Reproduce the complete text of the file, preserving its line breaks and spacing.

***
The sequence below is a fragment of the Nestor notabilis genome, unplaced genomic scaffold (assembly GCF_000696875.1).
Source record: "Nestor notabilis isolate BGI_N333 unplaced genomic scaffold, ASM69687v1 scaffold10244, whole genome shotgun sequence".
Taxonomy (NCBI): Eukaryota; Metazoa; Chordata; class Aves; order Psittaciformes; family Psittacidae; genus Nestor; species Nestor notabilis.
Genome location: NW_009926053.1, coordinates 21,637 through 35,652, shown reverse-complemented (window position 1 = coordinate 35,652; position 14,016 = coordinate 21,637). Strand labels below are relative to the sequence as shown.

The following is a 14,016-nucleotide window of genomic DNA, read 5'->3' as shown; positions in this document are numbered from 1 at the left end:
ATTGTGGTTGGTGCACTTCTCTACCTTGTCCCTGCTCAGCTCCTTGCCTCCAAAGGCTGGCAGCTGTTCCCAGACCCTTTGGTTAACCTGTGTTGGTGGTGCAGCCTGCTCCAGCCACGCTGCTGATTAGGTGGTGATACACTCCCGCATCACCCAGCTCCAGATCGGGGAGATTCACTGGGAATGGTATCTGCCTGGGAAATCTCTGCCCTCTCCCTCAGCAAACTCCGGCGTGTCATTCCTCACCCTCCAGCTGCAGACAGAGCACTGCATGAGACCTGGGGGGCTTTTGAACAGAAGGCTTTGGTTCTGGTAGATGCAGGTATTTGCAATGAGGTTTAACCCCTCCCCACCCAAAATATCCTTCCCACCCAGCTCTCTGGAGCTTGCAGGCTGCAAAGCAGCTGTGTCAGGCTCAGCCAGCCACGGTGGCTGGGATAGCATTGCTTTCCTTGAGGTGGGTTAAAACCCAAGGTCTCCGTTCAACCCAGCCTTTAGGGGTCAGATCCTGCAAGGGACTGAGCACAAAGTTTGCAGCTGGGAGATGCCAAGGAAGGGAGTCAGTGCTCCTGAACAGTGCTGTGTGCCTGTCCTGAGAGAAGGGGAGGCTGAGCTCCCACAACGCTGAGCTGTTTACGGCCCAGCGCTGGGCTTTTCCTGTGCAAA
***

The sequence below is a fragment of the Nestor notabilis genome, unplaced genomic scaffold (assembly GCF_000696875.1).
Source record: "Nestor notabilis isolate BGI_N333 unplaced genomic scaffold, ASM69687v1 scaffold10244, whole genome shotgun sequence".
Taxonomy (NCBI): Eukaryota; Metazoa; Chordata; class Aves; order Psittaciformes; family Psittacidae; genus Nestor; species Nestor notabilis.
Genome location: NW_009926053.1, coordinates 21,637 through 35,652, shown reverse-complemented (window position 1 = coordinate 35,652; position 14,016 = coordinate 21,637). Strand labels below are relative to the sequence as shown.

The following is a 14,016-nucleotide window of genomic DNA, read 5'->3' as shown; positions in this document are numbered from 1 at the left end:
ATTGTGGTTGGTGCACTTCTCTACCTTGTCCCTGCTCAGCTCCTTGCCTCCAAAGGCTGGCAGCTGTTCCCAGACCCTTTGGTTAACCTGTGTTGGTGGTGCAGCCTGCTCCAGCCACGCTGCTGATTAGGTGGTGATACACTCCCGCATCACCCAGCTCCAGATCGGGGAGATTCACTGGGAATGGTATCTGCCTGGGAAATCTCTGCCCTCTCCCTCAGCAAACTCCGGCGTGTCATTCCTCACCCTCCAGCTGCAGACAGAGCACTGCATGAGACCTGGGGGGCTTTTGAACAGAAGGCTTTGGTTCTGGTAGATGCAGGTATTTGCAATGAGGTTTAACCCCTCCCCACCCAAAATATCCTTCCCACCCAGCTCTCTGGAGCTTGCAGGCTGCAAAGCAGCTGTGTCAGGCTCAGCCAGCCACGGTGGCTGGGATAGCATTGCTTTCCTTGAGGTGGGTTAAAACCCAAGGTCTCCGTTCAACCCAGCCTTTAGGGGTCAGATCCTGCAAGGGACTGAGCACAAAGTTTGCAGCTGGGAGATGCCAAGGAAGGGAGTCAGTGCTCCTGAACAGTGCTGTGTGCCTGTCCTGAGAGAAGGGGAGGCTGAGCTCCCACAACGCTGAGCTGTTTACGGCCCAGCGCTGGGCTTTTCCTGTGCAAA